Is offshore oil exploration still on our agenda?

What’s the latest on Government’s ambitious offshore oil exploration and drilling plan that was touted, at the launch a decade ago, as a potential saviour for the economy with the promise of a significant boost in foreign exchange earnings to propel Barbados to a new level of prosperity?

It is a most relevant question to pose at this time, given the dire economic circumstances in which Barbados currently finds itself that led a month ago to the imposition of additional austerity measures.

As has been the case with so many other issues, Government’s silence in this particular instance has also been quite deafening. However, in light of the latest efforts to stem the outflow of foreign exchange and push the island’s stock of foreign reserves back up to a comfortable level which, based on the global standard, is the equivalent of three months’ imports cover, the country could surely do with an update from Government on the offshore oil exploration and drilling plan.

The last time the country heard of any major related development was just over a year ago when it was announced that Government had awarded an exploration block off the west coast to Repsol SA, a Spanish company. On that occasion, Prime Minister Freundel Stuart said that the deal represented “another bold step” in Barbados’ journey towards realizing its offshore petroleum potential.

Seeing that Mr Stuart had stated that every Barbadian is a stakeholder in the offshore oil programme, an update would be welcome on what additional developments have subsequently taken place to bring the plan closer to fruition. The bid to develop the island’s offshore oil potential was started in earnest back in 2007 under the former Barbados Labour Party (BLP) administration which announced that 24 territorial blocks were available for bidding.

Admittedly, a major decline in oil prices on the global market subsequently would have in some way set back the momentum. In 2012, Parliament approved two pieces of legislation– the Offshore Petroleum Act 2007-30, and the Offshore Petroleum Taxation Act, 2001-31 — to place the sector on a legal footing and pave the way for the start of exploration.

Three years later, there was a signing of the first two agreements between Government and BHP Billiton, an Australian company, covering the award of licences for exploration within two blocks off the south-east coast.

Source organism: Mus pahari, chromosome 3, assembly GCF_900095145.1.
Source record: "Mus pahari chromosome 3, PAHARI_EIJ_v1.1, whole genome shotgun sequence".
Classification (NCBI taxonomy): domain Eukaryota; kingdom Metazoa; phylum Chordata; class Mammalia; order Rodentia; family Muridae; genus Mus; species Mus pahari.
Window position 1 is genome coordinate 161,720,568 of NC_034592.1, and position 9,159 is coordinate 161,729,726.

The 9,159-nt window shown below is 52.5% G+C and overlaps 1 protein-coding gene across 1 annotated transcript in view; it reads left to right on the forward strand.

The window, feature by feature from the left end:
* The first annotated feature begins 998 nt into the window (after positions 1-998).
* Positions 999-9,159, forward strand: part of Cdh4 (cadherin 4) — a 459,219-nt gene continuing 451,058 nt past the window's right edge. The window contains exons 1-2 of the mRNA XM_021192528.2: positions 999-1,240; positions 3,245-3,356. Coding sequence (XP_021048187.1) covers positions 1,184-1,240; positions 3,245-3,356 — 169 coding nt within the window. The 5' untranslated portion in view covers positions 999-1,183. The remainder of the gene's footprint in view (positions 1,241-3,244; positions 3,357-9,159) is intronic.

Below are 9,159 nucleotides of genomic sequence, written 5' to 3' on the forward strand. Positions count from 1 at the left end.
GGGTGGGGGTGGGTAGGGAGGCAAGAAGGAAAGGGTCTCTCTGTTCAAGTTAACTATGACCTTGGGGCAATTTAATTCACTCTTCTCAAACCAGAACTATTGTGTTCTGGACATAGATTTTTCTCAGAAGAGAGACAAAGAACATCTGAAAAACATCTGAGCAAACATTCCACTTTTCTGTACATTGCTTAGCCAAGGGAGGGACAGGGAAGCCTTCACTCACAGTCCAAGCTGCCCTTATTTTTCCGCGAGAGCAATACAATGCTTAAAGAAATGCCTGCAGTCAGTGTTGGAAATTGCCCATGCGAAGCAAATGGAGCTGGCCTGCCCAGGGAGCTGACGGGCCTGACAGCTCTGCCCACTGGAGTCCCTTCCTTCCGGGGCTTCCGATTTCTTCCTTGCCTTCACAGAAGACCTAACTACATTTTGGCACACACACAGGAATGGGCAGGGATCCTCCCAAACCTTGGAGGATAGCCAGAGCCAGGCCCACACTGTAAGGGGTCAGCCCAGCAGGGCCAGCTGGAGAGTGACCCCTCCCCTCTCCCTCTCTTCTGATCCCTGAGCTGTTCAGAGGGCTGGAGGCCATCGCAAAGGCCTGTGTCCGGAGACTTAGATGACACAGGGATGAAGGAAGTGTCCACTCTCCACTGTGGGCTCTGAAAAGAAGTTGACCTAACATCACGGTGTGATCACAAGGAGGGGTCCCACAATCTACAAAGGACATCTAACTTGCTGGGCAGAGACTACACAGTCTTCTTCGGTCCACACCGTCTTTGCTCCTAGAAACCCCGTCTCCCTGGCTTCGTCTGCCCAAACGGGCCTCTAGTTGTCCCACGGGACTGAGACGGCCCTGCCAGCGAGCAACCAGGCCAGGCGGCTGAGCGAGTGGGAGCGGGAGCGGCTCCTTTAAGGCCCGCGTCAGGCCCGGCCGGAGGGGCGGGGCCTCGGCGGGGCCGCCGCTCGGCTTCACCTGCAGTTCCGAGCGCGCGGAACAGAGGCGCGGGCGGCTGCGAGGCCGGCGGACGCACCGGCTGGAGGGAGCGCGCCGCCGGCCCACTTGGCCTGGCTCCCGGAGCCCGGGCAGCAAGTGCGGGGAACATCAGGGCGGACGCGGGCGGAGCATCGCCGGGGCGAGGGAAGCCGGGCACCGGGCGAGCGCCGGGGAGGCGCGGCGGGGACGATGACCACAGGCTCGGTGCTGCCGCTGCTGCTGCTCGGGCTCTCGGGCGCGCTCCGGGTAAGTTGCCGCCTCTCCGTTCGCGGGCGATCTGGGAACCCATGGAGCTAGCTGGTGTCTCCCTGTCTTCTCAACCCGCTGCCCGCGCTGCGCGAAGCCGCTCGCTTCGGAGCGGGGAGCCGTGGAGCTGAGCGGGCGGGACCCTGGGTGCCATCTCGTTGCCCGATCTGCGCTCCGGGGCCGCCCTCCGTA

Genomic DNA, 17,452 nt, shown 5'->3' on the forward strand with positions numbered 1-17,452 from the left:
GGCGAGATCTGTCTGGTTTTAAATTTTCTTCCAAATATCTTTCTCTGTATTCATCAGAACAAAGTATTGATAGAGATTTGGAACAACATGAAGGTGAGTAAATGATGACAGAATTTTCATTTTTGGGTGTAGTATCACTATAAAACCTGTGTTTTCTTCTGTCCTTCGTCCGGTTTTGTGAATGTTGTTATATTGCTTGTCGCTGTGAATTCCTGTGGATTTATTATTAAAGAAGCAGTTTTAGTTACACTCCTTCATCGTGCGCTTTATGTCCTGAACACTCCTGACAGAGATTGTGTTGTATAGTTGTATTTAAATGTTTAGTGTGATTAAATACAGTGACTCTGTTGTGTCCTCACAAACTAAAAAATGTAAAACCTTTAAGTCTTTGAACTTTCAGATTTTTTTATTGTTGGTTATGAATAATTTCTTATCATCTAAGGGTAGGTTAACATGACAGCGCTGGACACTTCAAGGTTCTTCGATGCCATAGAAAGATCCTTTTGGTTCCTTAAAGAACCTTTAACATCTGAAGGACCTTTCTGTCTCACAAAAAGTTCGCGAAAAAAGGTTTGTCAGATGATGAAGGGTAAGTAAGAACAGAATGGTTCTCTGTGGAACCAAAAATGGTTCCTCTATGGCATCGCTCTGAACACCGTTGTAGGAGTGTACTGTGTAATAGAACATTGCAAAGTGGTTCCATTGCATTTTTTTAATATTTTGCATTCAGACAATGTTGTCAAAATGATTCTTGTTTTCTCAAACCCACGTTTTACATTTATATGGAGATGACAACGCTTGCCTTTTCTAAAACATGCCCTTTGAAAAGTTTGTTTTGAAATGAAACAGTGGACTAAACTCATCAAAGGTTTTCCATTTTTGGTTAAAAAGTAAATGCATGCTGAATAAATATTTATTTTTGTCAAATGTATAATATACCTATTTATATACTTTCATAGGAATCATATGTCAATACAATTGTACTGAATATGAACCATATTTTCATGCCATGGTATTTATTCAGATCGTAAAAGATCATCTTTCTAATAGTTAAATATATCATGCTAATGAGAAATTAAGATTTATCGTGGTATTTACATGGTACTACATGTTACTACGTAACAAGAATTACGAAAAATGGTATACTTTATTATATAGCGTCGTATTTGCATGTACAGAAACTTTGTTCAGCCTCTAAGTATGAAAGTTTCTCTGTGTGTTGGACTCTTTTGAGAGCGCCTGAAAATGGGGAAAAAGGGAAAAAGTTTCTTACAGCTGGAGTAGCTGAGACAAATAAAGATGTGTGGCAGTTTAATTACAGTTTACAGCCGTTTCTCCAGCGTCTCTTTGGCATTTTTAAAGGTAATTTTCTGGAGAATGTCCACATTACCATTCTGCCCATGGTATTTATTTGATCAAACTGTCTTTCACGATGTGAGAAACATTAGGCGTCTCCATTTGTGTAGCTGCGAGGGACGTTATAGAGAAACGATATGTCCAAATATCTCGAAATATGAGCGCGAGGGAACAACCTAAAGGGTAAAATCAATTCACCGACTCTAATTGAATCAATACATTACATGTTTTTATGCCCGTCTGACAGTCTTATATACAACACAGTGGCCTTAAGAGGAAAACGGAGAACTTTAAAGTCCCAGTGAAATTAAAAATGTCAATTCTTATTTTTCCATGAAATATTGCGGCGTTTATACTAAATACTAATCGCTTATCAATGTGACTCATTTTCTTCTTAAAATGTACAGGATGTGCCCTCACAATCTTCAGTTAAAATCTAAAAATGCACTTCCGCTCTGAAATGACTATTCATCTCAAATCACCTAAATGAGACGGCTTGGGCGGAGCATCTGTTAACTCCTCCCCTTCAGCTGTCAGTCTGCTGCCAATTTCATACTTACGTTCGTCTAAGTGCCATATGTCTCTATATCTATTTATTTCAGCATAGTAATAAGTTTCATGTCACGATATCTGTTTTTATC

Prime Minister Stuart said on that occasion: “Signing these two exploration licences will send a clear message to the industry that Barbados is open for business and is serious about the development of its offshore petroleum sector.”

But alas! Almost two and a half years have passed since the award of these two licences. How close is BHP Billiton to beginning drilling? In the case of Repsol, what progress has it made since the award of its licence a year ago? Will other awards be made soon to other companies? The country, we are sure, would welcome an update.

Meanwhile, from various media reports over the past year, it looks as if Guyana’s plans for offshore oil drilling are well advanced, despite issues with neighbouring Venezuela which maintains an over 100-year-old territorial claim to Guyana that includes areas for planned exploration and drilling.

Last March, Exxon Mobil announced a major oil find from exploratory drilling in a 6.6 million acre area known as the Stabroek Block. Esso Exploration and Production Guyana Limited is the operator and holds 45 per cent interest in the Stabroek Block. Hess Guyana Exploration Ltd. holds 30 per cent interest and CNOOC Nexen Petroleum Guyana Limited holds 25 per cent interest.

It was also announced that oil production from another Guyana offshore site — the Liza field — is expected to start in another three years at an initial rate of 100,000 barrels of crude per day in the first phase. Under an arrangement with the oil companies, the Government of Guyana will receive a royalty of two per cent on gross earnings and benefit from 50 per cent of the profits from the sale of petroleum once production commences.

It is our hope that the Government of Barbados will have just as exciting news to share with Barbadians in any update on its offshore oil development plan. Such positive information would definitely help to lift the spirits of Barbadians and renew confidence about the future.

One Response to Is offshore oil exploration still on our agenda?

  1. Tony Waterman July 18, 2017 at 2:07 pm

    Don’t hold your Breath too long, or you will die before these fools realise that there is no real profit for these Multi Nationals in spending money in Barbados, when Guyana is already a sure thing that neeed all resources to get it up and running ASAP.
    They signed thes memorandae to keep other Companies from coming in and dealing.


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